Each location would concentrate on 3 of the 5 themes to be discussed at this PGA conference.

Then at the end it is planned that everyone will meet for four days in one location. The whole thing will last around 17 days. It will need some fund raising as it costs about 15,000 euros to put on the conference.

I will be doing the translations into English so I will post translations to English speaking samba and activist lists when I receive the documents. They have a call-out for people who want to hold practical workshops such as self-building, fuel conversions to bio diesel, building unusual pedal powered vehicles, artistic projects.

In terms of the samba band, which they were all thrilled about us coming, it means that unless we have a huge amount of people going from across Europe, we will have to choose one of the locations.

Geneva and Dijon expressed interest in starting a band. Just think! When those poor people do protest marches, they just walk along silently like we did in the past... how boring. Although thinking about stuffy French cities in August it may be nicer to go to one of the rural locations.

This will all take place next August after the July anti-g8 in St Petersburg. So this will also be a time for a debrief of that meeting.

There were a couple of Russian activists at this meeting. If people are considering going to the anti-G8 in Russia, they need to be aware that Russian police are not fluffy and that Russian fascists have just killed a couple of 'Food not Bombs' protesters. Also be aware that visas for Russia are expensive. However the Russian activists were worried that no one would support their anti-g8 protest.

Olivier from Geneva asked if Dissent or the British would be interested in hosting the PGA in 2008, for it is bi-annual, so if anyone knows anybody from that network could they pass this message on? He was so impressed with the organisation of the g8 in Scotland.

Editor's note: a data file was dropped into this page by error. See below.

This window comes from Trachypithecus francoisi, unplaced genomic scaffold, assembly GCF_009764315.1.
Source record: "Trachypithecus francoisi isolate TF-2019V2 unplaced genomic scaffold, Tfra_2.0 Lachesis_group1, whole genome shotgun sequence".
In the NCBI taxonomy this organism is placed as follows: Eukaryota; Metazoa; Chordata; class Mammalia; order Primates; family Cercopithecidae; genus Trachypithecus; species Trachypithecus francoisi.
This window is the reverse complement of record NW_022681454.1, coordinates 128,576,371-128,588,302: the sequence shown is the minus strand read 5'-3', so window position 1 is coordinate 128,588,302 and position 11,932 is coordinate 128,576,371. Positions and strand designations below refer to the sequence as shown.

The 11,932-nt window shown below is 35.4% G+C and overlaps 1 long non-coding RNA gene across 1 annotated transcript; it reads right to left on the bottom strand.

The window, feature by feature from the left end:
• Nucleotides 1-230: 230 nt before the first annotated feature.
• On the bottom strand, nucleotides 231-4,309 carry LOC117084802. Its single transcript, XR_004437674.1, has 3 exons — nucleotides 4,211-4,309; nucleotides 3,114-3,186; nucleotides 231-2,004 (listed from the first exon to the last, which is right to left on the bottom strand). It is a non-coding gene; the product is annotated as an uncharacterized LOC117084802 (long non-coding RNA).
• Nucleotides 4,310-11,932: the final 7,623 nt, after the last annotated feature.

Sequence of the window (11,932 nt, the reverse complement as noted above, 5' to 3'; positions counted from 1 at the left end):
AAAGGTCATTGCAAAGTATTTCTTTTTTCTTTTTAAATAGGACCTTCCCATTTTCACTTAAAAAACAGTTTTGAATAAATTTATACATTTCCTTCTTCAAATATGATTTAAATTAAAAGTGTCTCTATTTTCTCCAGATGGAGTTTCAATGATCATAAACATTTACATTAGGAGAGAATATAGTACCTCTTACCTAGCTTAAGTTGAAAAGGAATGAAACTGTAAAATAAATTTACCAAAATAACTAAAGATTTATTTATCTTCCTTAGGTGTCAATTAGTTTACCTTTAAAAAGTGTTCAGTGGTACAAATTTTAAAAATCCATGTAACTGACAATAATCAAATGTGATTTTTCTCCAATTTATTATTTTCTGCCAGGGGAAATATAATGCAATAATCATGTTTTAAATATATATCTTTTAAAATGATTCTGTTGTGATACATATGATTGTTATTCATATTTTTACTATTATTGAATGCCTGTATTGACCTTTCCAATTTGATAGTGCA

Wednesday, 9 November 2005

France is on fire!

It's beautiful here; I'm up at dawn to drop my daughter off for school bus. At that time it's cold but the light is amazing, red hillsides, ochre farmsteads and golden vineyards. You can see why Cezanne et al were inspired to paint here. Then I go to the local tabac/bar and down an expresso whilst breathing in other peoples unfiltered tobacco.
Everybody smokes and eats meat. My daughter is the only vegetarian in her school (1,200 pupils) not just now but ever. All the mums dress to the nines, teetering on kitten heels towards the school bus, are rail-thin (elles font attention, bien sur, à ce qu'elles mangent, French women don't get fat) and smoke like chimneys. Which means, girls, that along with the sun they've got faces like leather handbags. Dark brown lip-liner is a makeup must!
Around 10ish, the sea mist clears and it heats up, enough to swim and wear a thin t-shirt even in November.
Dark drops suddenly at 5.30. the air is filled with wood smoke and you can see the stars and even the planets- no light pollution.